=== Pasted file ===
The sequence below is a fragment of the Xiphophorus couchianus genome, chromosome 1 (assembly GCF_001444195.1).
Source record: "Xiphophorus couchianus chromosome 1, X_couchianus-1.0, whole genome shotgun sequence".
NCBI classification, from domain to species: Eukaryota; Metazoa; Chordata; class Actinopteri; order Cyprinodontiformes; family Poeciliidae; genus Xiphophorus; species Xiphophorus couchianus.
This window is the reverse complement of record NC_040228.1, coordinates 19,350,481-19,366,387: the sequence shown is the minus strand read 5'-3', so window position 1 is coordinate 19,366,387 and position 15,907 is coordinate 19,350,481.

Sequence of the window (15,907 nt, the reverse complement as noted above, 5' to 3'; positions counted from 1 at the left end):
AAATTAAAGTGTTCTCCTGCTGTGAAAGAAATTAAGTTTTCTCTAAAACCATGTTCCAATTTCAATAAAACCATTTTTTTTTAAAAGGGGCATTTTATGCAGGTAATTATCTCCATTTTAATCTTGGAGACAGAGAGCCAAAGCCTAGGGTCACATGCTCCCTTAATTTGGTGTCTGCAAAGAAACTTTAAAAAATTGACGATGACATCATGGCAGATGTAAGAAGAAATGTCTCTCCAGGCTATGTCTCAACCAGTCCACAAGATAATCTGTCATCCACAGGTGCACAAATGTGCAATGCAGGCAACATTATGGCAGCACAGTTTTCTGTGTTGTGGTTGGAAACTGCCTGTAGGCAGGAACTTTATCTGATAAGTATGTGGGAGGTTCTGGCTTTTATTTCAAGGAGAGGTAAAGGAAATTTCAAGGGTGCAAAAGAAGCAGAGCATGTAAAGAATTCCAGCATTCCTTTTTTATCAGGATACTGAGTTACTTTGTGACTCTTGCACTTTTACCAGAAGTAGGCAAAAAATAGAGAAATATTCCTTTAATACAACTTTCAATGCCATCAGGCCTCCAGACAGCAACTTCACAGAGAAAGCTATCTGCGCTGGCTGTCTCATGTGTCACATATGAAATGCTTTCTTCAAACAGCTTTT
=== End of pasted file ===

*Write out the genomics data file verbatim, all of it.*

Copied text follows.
The sequence below is a fragment of the Xiphophorus couchianus genome, chromosome 1 (assembly GCF_001444195.1).
Source record: "Xiphophorus couchianus chromosome 1, X_couchianus-1.0, whole genome shotgun sequence".
NCBI classification, from domain to species: Eukaryota; Metazoa; Chordata; class Actinopteri; order Cyprinodontiformes; family Poeciliidae; genus Xiphophorus; species Xiphophorus couchianus.
This window is the reverse complement of record NC_040228.1, coordinates 19,350,481-19,366,387: the sequence shown is the minus strand read 5'-3', so window position 1 is coordinate 19,366,387 and position 15,907 is coordinate 19,350,481.

Sequence of the window (15,907 nt, the reverse complement as noted above, 5' to 3'; positions counted from 1 at the left end):
AAATTAAAGTGTTCTCCTGCTGTGAAAGAAATTAAGTTTTCTCTAAAACCATGTTCCAATTTCAATAAAACCATTTTTTTTTAAAAGGGGCATTTTATGCAGGTAATTATCTCCATTTTAATCTTGGAGACAGAGAGCCAAAGCCTAGGGTCACATGCTCCCTTAATTTGGTGTCTGCAAAGAAACTTTAAAAAATTGACGATGACATCATGGCAGATGTAAGAAGAAATGTCTCTCCAGGCTATGTCTCAACCAGTCCACAAGATAATCTGTCATCCACAGGTGCACAAATGTGCAATGCAGGCAACATTATGGCAGCACAGTTTTCTGTGTTGTGGTTGGAAACTGCCTGTAGGCAGGAACTTTATCTGATAAGTATGTGGGAGGTTCTGGCTTTTATTTCAAGGAGAGGTAAAGGAAATTTCAAGGGTGCAAAAGAAGCAGAGCATGTAAAGAATTCCAGCATTCCTTTTTTATCAGGATACTGAGTTACTTTGTGACTCTTGCACTTTTACCAGAAGTAGGCAAAAAATAGAGAAATATTCCTTTAATACAACTTTCAATGCCATCAGGCCTCCAGACAGCAACTTCACAGAGAAAGCTATCTGCGCTGGCTGTCTCATGTGTCACATATGAAATGCTTTCTTCAAACAGCTTTT